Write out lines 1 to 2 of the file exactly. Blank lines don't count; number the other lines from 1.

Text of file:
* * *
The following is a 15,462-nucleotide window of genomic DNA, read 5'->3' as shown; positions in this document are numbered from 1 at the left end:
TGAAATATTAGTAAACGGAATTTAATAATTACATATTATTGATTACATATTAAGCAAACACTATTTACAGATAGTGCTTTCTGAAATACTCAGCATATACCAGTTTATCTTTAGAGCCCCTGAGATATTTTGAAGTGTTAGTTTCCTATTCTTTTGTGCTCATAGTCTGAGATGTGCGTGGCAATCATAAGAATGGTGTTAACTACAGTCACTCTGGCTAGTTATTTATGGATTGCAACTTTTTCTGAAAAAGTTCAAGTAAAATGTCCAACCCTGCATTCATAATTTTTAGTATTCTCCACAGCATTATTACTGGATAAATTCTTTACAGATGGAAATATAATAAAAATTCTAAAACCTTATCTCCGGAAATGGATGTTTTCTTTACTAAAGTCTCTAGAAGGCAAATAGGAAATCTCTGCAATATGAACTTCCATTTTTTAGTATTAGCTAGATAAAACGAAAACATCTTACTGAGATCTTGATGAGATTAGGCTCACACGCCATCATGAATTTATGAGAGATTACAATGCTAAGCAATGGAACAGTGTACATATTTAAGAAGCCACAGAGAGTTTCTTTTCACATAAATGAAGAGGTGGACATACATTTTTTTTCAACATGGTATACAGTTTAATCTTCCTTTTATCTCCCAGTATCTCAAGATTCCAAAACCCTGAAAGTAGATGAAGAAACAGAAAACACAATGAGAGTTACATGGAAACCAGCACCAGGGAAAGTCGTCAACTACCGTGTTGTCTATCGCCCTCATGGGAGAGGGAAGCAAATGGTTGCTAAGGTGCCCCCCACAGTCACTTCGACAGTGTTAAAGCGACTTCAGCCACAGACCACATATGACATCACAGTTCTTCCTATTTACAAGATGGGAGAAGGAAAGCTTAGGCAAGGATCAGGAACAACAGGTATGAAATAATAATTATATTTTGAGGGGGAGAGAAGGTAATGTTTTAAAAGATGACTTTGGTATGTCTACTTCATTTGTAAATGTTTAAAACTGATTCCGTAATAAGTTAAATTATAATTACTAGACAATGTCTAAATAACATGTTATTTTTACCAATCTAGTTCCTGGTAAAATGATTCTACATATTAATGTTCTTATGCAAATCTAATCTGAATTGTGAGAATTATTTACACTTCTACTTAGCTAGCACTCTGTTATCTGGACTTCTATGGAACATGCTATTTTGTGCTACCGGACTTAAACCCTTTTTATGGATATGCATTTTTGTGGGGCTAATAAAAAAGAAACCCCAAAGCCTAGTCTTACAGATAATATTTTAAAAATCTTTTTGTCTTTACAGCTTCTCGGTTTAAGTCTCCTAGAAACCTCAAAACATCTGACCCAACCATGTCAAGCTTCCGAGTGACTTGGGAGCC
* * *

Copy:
The following is a 15,462-nucleotide window of genomic DNA, read 5'->3' as shown; positions in this document are numbered from 1 at the left end:
TGAAATATTAGTAAACGGAATTTAATAATTACATATTATTGATTACATATTAAGCAAACACTATTTACAGATAGTGCTTTCTGAAATACTCAGCATATACCAGTTTATCTTTAGAGCCCCTGAGATATTTTGAAGTGTTAGTTTCCTATTCTTTTGTGCTCATAGTCTGAGATGTGCGTGGCAATCATAAGAATGGTGTTAACTACAGTCACTCTGGCTAGTTATTTATGGATTGCAACTTTTTCTGAAAAAGTTCAAGTAAAATGTCCAACCCTGCATTCATAATTTTTAGTATTCTCCACAGCATTATTACTGGATAAATTCTTTACAGATGGAAATATAATAAAAATTCTAAAACCTTATCTCCGGAAATGGATGTTTTCTTTACTAAAGTCTCTAGAAGGCAAATAGGAAATCTCTGCAATATGAACTTCCATTTTTTAGTATTAGCTAGATAAAACGAAAACATCTTACTGAGATCTTGATGAGATTAGGCTCACACGCCATCATGAATTTATGAGAGATTACAATGCTAAGCAATGGAACAGTGTACATATTTAAGAAGCCACAGAGAGTTTCTTTTCACATAAATGAAGAGGTGGACATACATTTTTTTTCAACATGGTATACAGTTTAATCTTCCTTTTATCTCCCAGTATCTCAAGATTCCAAAACCCTGAAAGTAGATGAAGAAACAGAAAACACAATGAGAGTTACATGGAAACCAGCACCAGGGAAAGTCGTCAACTACCGTGTTGTCTATCGCCCTCATGGGAGAGGGAAGCAAATGGTTGCTAAGGTGCCCCCCACAGTCACTTCGACAGTGTTAAAGCGACTTCAGCCACAGACCACATATGACATCACAGTTCTTCCTATTTACAAGATGGGAGAAGGAAAGCTTAGGCAAGGATCAGGAACAACAGGTATGAAATAATAATTATATTTTGAGGGGGAGAGAAGGTAATGTTTTAAAAGATGACTTTGGTATGTCTACTTCATTTGTAAATGTTTAAAACTGATTCCGTAATAAGTTAAATTATAATTACTAGACAATGTCTAAATAACATGTTATTTTTACCAATCTAGTTCCTGGTAAAATGATTCTACATATTAATGTTCTTATGCAAATCTAATCTGAATTGTGAGAATTATTTACACTTCTACTTAGCTAGCACTCTGTTATCTGGACTTCTATGGAACATGCTATTTTGTGCTACCGGACTTAAACCCTTTTTATGGATATGCATTTTTGTGGGGCTAATAAAAAAGAAACCCCAAAGCCTAGTCTTACAGATAATATTTTAAAAATCTTTTTGTCTTTACAGCTTCTCGGTTTAAGTCTCCTAGAAACCTCAAAACATCTGACCCAACCATGTCAAGCTTCCGAGTGACTTGGGAGCC